Organization Info

Community Shelter Board
Type: CBO
Sector: Homelessness/Housing
City: Columbus
Best Practice Program: Coordinated, data-driven approach to housing and helping the homeless

Organization Mission

Community Shelter Board (CSB) creates collaborations, innovates solutions, and invests in quality programs in order to end homelessness in Columbus and Franklin County.


Community Shelter Board

Columbus’ Community Shelter Board is a unique public-private partnership committed to implementing a systematic, data-driven model for ending homelessness.

Ending Homelessness, Not Managing It: The Community Shelter Board Model

Comm Shelter Board feature picColumbus, Ohio is home to a very unique, coordinated system for addressing homelessness. Called the Community Shelter Board (CSB), it is a public-private partnership through which funding is channeled to service providers who all follow a similar, outcome-based model for assisting the homeless. Michelle Heritage, CSB’s Executive Director, explains: “All the shelters are measured against the same benchmark: what percentage of the homeless are getting into permanent shelter?” The goal, she adds, is “ending homelessness, not just managing it.”

Launched in 1986, CSB provides training, funding and assessment to Columbus homeless shelters that have adopted the “Rebuilding Lives” plan for ending homelessness. The plan emphasizes what is known nationally as the “Housing First” approach, through which homeless individuals and families are as rapidly re-housed as possible, and then supported through additional services such as job coaching and placement. “The Rebuilding Lives model is a comprehensive and interrelated set of strategies to decrease the number of people who experience homelessness,” Heritage says. “The focus is on improving the effectiveness and efficiency of the system, including assuring no duplication of services.”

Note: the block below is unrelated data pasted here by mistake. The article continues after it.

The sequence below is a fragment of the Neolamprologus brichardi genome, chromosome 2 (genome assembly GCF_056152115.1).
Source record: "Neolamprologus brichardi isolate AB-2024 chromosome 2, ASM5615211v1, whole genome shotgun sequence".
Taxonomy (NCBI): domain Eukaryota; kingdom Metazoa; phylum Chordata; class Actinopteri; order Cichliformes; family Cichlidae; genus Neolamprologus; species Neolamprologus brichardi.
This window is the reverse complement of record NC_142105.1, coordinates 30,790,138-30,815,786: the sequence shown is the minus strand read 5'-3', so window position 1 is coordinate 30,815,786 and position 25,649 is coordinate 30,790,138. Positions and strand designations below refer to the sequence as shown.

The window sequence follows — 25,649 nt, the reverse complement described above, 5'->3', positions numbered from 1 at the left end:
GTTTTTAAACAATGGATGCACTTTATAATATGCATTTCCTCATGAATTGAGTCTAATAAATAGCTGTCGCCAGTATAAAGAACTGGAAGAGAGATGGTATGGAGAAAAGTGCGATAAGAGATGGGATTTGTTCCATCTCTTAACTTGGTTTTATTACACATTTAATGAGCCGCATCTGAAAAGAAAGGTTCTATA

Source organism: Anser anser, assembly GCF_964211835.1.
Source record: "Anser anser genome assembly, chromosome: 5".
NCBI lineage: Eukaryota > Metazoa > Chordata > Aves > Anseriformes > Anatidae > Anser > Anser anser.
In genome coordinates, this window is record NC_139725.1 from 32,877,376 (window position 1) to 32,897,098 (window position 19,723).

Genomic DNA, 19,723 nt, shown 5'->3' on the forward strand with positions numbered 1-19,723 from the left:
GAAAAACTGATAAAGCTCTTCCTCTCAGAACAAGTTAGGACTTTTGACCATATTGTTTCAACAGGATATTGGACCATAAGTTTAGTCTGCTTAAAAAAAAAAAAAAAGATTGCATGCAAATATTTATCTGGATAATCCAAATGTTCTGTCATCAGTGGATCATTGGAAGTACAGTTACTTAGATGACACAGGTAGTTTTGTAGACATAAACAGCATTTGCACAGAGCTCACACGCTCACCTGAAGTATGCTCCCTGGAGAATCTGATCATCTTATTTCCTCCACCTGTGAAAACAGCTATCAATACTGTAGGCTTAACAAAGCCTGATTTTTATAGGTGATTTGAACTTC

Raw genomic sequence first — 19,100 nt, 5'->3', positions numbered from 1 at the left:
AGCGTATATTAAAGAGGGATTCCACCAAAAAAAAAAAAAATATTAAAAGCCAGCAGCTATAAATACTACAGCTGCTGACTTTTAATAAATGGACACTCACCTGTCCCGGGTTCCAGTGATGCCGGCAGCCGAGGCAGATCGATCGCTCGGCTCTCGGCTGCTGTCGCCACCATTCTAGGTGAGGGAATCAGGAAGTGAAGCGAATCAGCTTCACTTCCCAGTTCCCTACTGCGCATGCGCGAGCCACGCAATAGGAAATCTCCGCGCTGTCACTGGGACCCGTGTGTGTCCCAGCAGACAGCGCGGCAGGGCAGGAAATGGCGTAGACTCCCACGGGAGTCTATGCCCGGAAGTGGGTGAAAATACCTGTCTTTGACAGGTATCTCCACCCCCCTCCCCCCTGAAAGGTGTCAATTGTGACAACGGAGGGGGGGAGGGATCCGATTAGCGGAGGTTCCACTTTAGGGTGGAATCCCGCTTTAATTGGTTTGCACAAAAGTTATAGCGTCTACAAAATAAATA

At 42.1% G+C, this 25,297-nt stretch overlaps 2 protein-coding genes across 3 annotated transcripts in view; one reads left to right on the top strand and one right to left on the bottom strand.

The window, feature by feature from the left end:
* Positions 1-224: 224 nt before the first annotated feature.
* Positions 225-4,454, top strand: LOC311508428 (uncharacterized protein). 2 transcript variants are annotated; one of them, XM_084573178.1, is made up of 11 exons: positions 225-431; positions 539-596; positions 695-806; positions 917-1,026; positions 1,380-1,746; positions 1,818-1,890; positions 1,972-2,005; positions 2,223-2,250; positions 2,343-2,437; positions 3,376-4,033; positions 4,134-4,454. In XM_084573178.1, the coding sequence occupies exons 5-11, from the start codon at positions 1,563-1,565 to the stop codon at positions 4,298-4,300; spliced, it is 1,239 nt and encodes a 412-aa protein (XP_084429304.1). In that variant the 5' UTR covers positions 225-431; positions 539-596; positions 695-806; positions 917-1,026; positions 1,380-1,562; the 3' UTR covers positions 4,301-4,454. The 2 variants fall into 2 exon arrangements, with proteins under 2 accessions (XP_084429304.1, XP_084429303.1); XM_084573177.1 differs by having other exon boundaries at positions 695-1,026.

“CSB’s model allows us to look at the homelessness issue systemically,” she continues. “We can share information and innovative practices with our partners, nurture collaboration, and provide money to try new approaches that research suggests may be promising.”OLYMPUS DIGITAL CAMERA

Federal, state, and county funding that is earmarked for services to the homeless comes to CSB for distribution, as do the funds raised by the United Way for these services. CSB then makes grants to its 16 partner agencies, which are a mix of faith-based and secular nonprofits involved in housing and supportive services. In 2012, the CSB allocated over $14 million to partners who then served more than 9,000 families and individuals experiencing homelessness. CSB works with these partners to help them achieve specific outcomes: decreasing the lengths of stays in emergency shelters; helping people experiencing homelessness to find permanent housing solutions and jobs; and helping them avoid becoming homeless again. Of the 55 specific programs operated by its partner agencies in 2013, 76 percent were rated “high” in achieving these outcomes and 20 percent were rated “medium.”